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Posted on Jul 25, 2018 in Blog, Writing

Will the Sixth Try Be the Charm?

Will the Sixth Try Be the Charm?

Over the past five years of this blog, I’ve periodically announced new projects. Some of them have died out at early stages due to fatal flaws such as Passive Protagonist Syndrome, or, in one case, a meticulously outlined “zero draft” for a middle grade time travel which I looked at and decided I wasn’t excited enough about to pursue further. Others were picture books, where I discovered that, while I enjoy translating picture books from Portuguese and Spanish to English, I’m just too serious and intellectual to write them. (I don’t think there are a lot of picture book authors who’d be sorted into the Ravenclaw house at Hogwarts.) But I’ve also written three full drafts of YA or crossover novels and two proposals for middle grade novels that have been submitted to publishers.

Lego minifigures illustrate a scene from the failed novel.

I’ve written several blog pieces about the “journey of non-connection” (to quote my VCFA classmate and friend Sandra Nickel) of my contemporary YA novel ANTS GO MARCHING, from the optimistic early days of writing it at VCFA and finishing the draft shortly after Rogue found a Big 5 publisher, though the months turning into years that the book sat in editors’ slush piles or underwent major overhauls, to the moment I finally realized that it would have to go into the trunk, probably forever. One of the middle grade proposals turned into a bad volunteer job when the publisher that solicited it turned it down and I realized that, despite an enthusiastic reception for the opening chapters at a VCFA Alumni Mini-Residency workshop, I didn’t love the project enough to finish it and submit it elsewhere. I ended up cannibalizing parts of it for another proposal, for a co-authored book that I cannot talk about but for now is on the back burner following a “doesn’t fit” rejection. We’re not giving up on that one, though.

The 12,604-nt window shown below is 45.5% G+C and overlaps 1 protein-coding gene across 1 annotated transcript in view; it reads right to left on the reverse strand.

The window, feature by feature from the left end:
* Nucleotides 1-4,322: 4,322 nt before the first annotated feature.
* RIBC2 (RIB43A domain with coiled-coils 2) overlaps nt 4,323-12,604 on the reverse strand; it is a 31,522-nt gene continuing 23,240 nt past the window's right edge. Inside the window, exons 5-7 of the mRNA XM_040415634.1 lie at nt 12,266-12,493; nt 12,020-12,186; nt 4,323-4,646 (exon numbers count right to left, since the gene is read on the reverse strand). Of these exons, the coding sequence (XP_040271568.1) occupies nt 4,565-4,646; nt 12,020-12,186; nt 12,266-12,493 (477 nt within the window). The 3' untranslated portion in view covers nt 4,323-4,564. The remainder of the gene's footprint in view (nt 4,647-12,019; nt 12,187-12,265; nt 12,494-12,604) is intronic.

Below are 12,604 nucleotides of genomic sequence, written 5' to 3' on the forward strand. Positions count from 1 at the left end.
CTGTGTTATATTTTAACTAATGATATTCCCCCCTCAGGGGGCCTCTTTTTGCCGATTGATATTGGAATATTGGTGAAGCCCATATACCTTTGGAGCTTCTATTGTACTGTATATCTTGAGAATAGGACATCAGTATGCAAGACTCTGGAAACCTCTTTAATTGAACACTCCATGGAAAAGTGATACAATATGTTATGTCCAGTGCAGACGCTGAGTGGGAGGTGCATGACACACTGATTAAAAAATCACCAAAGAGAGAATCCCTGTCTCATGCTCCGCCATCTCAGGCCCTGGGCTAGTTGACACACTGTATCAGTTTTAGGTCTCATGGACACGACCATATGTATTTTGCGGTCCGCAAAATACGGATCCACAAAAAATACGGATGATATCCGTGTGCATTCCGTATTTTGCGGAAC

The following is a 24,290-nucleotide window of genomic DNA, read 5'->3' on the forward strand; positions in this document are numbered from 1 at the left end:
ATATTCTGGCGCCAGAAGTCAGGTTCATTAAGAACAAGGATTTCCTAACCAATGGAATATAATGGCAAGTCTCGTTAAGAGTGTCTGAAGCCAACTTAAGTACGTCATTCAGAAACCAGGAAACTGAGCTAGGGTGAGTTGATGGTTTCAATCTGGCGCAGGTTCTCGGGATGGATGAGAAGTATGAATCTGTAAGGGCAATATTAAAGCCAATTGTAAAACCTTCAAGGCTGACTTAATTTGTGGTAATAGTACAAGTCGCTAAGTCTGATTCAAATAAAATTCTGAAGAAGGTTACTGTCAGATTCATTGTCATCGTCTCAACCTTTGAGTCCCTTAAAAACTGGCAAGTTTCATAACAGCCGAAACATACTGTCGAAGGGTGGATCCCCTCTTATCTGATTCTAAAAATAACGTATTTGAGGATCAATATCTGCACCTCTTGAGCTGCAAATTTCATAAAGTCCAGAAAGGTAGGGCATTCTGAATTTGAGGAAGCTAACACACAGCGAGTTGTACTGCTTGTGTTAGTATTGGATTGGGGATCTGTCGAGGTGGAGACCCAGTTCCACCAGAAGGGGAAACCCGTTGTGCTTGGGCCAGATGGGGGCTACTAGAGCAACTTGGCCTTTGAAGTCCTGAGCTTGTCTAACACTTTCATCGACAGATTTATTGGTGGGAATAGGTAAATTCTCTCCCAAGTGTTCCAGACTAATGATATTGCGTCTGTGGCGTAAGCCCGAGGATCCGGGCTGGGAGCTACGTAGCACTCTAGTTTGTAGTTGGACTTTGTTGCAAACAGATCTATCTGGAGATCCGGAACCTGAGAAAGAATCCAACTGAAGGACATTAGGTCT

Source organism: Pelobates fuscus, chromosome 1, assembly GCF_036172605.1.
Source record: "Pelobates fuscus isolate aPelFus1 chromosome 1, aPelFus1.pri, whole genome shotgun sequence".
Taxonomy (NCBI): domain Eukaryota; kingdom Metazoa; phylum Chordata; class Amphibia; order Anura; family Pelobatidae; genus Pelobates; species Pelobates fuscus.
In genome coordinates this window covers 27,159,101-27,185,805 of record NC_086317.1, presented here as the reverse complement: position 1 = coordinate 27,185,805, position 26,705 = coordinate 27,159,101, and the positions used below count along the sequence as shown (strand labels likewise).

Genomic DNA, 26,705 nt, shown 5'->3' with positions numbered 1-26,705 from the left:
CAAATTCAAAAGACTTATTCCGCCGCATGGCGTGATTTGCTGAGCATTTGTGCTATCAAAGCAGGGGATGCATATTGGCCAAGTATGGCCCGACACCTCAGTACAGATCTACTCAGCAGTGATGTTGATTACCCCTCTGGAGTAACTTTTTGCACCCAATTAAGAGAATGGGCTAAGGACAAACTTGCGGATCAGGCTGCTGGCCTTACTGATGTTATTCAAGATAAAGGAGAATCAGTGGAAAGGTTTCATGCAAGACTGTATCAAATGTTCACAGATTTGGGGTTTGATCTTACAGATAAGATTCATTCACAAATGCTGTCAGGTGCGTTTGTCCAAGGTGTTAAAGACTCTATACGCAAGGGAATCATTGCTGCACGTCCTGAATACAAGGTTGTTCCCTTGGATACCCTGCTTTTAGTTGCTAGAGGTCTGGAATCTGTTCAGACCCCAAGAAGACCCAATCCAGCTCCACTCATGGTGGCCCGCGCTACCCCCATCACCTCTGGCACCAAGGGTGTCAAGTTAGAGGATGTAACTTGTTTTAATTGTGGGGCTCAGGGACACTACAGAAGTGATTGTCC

Nor am I giving up on my YA historical novel set in Portugal, THE HOUSE OF SILENCE, which has received an encouraging R&R (revise and resubmit). I’m also holding out hope for an own voices historical novel with an autistic protagonist, SET THE COUNTRY ON FIRE, which needs a sharper first chapter before it goes out on submission. A weak first chapter doomed Surviving Santiago‘s initial round of submissions and burned a lot of bridges for that book; it took almost four years and a major rewrite for it to find a home with then small publisher Running Press (now an imprint of Big 5 Hachette).